Commissioner Jeff Treadway, who also is on the budget committee, said, "There are different ideas, I guess, about what to do with that money once we have the loan paid off. We've got two different notions here: Schools and jails. We are going to have to do something with our jail.
   "I know this won't be popular, but I really think we ought to look at it right now, before we're mandated or required, or somebody else tells us that we need to look at capturing some revenue to take care of something we know they're going to get us for."
   Cody and Commissioner Amos Stevens, who also was in attendance, agreed.
   But the reality of any capital project is that it is going to come with a price tag, which must be measured against projected revenue.
   "We're looking at a 2 percent growth rate for our revenue in general," Cody said. "Probably the biggest challenge is that your expenses for major items like health insurance tend to grow faster than your revenues. So it's one of the things that you have to struggle with in trying to balance and maintain your cost."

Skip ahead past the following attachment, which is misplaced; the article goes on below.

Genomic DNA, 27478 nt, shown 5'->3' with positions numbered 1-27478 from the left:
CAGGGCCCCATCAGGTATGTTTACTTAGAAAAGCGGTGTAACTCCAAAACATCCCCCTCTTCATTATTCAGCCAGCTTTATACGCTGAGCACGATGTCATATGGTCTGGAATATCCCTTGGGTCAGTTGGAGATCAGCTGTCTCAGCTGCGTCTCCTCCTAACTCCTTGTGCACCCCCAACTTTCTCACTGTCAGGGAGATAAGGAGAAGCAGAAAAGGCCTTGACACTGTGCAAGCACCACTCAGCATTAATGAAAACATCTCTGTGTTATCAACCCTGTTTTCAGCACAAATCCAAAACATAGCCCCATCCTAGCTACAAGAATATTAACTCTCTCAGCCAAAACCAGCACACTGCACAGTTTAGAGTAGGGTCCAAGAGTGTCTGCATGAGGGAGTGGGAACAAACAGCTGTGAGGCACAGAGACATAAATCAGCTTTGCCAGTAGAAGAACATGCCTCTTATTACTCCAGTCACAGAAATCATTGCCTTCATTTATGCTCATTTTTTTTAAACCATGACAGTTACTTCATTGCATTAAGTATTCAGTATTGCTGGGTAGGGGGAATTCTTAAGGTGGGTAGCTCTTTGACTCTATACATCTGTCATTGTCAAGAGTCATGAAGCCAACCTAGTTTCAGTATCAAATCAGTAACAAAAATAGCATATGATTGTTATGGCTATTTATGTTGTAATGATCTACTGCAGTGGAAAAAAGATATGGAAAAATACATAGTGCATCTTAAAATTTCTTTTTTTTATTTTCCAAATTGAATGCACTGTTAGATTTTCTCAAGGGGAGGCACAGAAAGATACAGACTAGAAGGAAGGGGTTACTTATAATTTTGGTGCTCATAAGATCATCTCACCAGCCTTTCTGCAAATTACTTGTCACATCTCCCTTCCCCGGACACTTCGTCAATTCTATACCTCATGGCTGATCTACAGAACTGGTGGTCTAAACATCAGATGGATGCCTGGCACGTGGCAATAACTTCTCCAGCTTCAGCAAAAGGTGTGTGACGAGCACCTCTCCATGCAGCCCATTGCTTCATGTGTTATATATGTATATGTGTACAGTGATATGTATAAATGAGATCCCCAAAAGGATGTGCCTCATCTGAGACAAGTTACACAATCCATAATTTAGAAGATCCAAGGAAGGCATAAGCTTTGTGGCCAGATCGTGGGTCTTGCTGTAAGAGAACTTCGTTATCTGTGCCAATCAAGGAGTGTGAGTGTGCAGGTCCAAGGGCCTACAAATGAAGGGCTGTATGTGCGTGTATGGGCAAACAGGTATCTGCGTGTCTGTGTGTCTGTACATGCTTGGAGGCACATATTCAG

Interest rates can be forecast at 3 to 5 percent for municipal rates. "Right now we're closer to the 3 percent level, but as you extend the term, you're probably getting closer to that 4 to 5 percent. Really what drives your forecast when you're planning ahead is what capital projects you choose," Cody said.
   Another consideration is state budget cuts. "I don't know if anybody really knew probably a year ago that we would be faced with some of the cuts that we're faced with now," he said.
   Cody gave committee members a preview of dollar amounts, financing terms, and potential impact to the property tax rate.
   To finance $6 million over 12 years at 5 percent would be a 14-cent increase in the property tax rate, he said. "That's just basically to cover the additional debt service of that note, the principal and interest on it. That's a 6 percent increase based on our current property taxes of $2.22.
   "To finance $9 million over 15 years at 5 percent is almost 18 cents in property tax, and that's just to cover the principal and interest from year to year," he said. That would be an 8 percent increase in property tax based on our $2.22 number."